In the same or alternative implementations, operation 848 may include an operation 854 for verifying that compliance with the one or more second directives will not conflict with one or more obligations to transport the first end user by the transportation vehicle unit, the one or more obligations defining one or more conditional directives that permit transport, by the transportation vehicle unit, of the one or more other end users while the transportation vehicle unit is transporting the first end user only if transport of the one or more other end users by the transportation vehicle unit does not result in the transportation vehicle unit having a total number of rendezvous stops for rendezvousing with end users including the first end user and the one or more other end users that exceed a maximum permitted number of rendezvous stops permitted for rendezvousing with the end users during a single carpooling trip. For instance, the non-conflict confirming module 204* of the transport computing device 10* of FIG. 2A or 2B verifying (e.g., confirming) that compliance with the one or more second directives will not conflict with one or more obligations to transport the first end user 12a by the transportation vehicle unit 20, the one or more obligations defining one or more conditional directives that permit transport, by the transportation vehicle unit 20, of the one or more other end users (e.g., the second end user 12b) while the transportation vehicle unit 20 is transporting the first end user 12a only if transport of the one or more other end users (e.g., the second end user 12b) by the transportation vehicle unit 20 does not result in the transportation vehicle unit 20 having a total number of rendezvous stops for rendezvousing with end users including the first end user 12a and the one or more other end users that exceed a maximum permitted number of rendezvous stops permitted for rendezvousing with end users during a single carpooling trip.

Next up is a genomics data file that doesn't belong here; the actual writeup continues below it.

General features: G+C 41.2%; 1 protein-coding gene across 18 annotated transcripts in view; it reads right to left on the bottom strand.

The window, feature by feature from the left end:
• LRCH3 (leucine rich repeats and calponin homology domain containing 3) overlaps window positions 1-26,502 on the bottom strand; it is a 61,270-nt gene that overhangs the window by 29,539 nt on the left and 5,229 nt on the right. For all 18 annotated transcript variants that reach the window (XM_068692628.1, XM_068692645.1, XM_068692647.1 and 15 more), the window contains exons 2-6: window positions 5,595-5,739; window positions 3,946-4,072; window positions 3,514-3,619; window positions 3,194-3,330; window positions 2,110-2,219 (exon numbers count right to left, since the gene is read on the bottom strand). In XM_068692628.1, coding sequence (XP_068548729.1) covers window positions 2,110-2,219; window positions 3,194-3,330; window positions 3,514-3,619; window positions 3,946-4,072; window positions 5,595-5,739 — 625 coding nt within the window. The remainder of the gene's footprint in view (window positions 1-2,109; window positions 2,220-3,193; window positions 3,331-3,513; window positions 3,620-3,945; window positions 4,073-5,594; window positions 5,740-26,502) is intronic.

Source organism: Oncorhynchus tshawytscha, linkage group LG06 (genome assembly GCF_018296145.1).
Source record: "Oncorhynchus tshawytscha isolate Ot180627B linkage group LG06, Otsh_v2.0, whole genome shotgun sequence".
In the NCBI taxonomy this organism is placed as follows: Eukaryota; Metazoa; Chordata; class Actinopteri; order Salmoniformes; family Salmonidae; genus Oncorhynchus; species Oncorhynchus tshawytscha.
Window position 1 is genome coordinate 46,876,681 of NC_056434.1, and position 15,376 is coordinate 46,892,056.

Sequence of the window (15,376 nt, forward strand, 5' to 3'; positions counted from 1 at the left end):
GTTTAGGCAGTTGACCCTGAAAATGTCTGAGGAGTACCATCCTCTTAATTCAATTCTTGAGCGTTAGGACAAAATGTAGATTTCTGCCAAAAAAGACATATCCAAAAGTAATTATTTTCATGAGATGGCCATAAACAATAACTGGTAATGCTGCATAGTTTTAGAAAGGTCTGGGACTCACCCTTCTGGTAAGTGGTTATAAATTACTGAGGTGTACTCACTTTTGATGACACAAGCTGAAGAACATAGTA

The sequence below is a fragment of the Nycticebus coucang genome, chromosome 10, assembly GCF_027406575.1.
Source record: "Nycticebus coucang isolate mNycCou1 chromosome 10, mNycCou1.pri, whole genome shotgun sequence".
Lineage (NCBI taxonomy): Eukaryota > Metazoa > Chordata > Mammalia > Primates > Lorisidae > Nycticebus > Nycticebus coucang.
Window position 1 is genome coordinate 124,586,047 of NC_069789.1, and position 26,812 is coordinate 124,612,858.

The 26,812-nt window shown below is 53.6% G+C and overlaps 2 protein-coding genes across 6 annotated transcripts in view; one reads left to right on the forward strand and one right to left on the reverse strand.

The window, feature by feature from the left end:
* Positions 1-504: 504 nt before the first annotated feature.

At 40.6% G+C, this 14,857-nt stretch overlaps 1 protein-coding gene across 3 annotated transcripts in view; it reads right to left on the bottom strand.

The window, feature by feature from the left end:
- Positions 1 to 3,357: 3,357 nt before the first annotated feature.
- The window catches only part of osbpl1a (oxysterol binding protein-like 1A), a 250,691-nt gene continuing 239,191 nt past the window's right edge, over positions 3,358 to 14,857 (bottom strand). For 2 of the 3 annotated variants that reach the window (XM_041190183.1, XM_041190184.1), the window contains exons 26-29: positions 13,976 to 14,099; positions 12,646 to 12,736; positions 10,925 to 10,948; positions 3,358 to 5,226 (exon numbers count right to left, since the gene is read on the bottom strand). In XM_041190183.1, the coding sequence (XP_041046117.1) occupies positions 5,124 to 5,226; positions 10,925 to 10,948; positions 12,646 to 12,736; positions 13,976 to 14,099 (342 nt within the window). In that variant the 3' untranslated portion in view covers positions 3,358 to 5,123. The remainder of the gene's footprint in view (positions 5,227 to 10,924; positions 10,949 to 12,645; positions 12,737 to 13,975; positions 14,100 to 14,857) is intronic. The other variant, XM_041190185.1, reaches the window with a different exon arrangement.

In the same or alternative implementations, operation 848 may include an operation 855 for verifying that compliance with the one or more second directives will not conflict with one or more obligations to transport the first end user by the transportation vehicle unit, the one or more obligations defining one or more conditional directives that permit transport, by the transportation vehicle unit, of the one or more other end users while the transportation vehicle unit is transporting the first end user only if transport of the one or more other end users by the transportation vehicle unit does not result in the transportation vehicle unit having a total number of end user drop-off stops that exceeds a maximum permitted number of end user drop-off stops permitted during a single carpooling trip. For instance, the non-conflict confirming module 204* of the transport computing device 10* of FIG. 2A or 2B verifying (e.g., confirming) that compliance with the one or more second directives will not conflict with one or more obligations to transport the first end user 12a by the transportation vehicle unit 20, the one or more obligations defining one or more conditional directives that permit transport, by the transportation vehicle unit 20, of the one or more other end users (e.g., the second end user 12b) while the transportation vehicle unit 20 is transporting the first end user 12a only if transport of the one or more other end users (e.g., the second end user 12b) by the transportation vehicle unit 20 does not result in the transportation vehicle unit 20 having a total number of end user drop-off stops that exceeds a maximum permitted number of end user drop-off stops permitted during a single carpooling trip.